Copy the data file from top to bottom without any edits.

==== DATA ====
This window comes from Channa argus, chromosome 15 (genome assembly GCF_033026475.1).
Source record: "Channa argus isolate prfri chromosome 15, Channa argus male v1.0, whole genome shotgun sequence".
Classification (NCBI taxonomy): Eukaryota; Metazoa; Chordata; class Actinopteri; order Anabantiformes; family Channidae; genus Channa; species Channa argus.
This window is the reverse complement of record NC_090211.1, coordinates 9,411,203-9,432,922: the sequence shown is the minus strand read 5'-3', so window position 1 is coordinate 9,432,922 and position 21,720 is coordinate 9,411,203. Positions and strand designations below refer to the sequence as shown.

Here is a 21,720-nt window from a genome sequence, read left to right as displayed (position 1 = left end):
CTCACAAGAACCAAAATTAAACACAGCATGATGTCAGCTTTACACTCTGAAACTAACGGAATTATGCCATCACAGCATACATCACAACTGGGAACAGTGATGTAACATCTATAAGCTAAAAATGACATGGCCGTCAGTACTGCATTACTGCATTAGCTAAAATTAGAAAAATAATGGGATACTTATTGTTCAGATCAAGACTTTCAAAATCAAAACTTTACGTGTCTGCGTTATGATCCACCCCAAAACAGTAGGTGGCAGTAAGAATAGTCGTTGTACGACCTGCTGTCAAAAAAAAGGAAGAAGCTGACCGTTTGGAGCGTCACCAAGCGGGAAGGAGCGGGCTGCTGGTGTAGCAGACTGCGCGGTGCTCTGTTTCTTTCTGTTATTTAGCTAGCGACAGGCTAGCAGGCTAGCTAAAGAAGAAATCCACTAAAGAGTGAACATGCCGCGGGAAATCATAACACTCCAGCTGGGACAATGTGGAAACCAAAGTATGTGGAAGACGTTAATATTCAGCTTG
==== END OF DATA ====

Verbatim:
This window comes from Channa argus, chromosome 15 (genome assembly GCF_033026475.1).
Source record: "Channa argus isolate prfri chromosome 15, Channa argus male v1.0, whole genome shotgun sequence".
Classification (NCBI taxonomy): Eukaryota; Metazoa; Chordata; class Actinopteri; order Anabantiformes; family Channidae; genus Channa; species Channa argus.
This window is the reverse complement of record NC_090211.1, coordinates 9,411,203-9,432,922: the sequence shown is the minus strand read 5'-3', so window position 1 is coordinate 9,432,922 and position 21,720 is coordinate 9,411,203. Positions and strand designations below refer to the sequence as shown.

Here is a 21,720-nt window from a genome sequence, read left to right as displayed (position 1 = left end):
CTCACAAGAACCAAAATTAAACACAGCATGATGTCAGCTTTACACTCTGAAACTAACGGAATTATGCCATCACAGCATACATCACAACTGGGAACAGTGATGTAACATCTATAAGCTAAAAATGACATGGCCGTCAGTACTGCATTACTGCATTAGCTAAAATTAGAAAAATAATGGGATACTTATTGTTCAGATCAAGACTTTCAAAATCAAAACTTTACGTGTCTGCGTTATGATCCACCCCAAAACAGTAGGTGGCAGTAAGAATAGTCGTTGTACGACCTGCTGTCAAAAAAAAGGAAGAAGCTGACCGTTTGGAGCGTCACCAAGCGGGAAGGAGCGGGCTGCTGGTGTAGCAGACTGCGCGGTGCTCTGTTTCTTTCTGTTATTTAGCTAGCGACAGGCTAGCAGGCTAGCTAAAGAAGAAATCCACTAAAGAGTGAACATGCCGCGGGAAATCATAACACTCCAGCTGGGACAATGTGGAAACCAAAGTATGTGGAAGACGTTAATATTCAGCTTG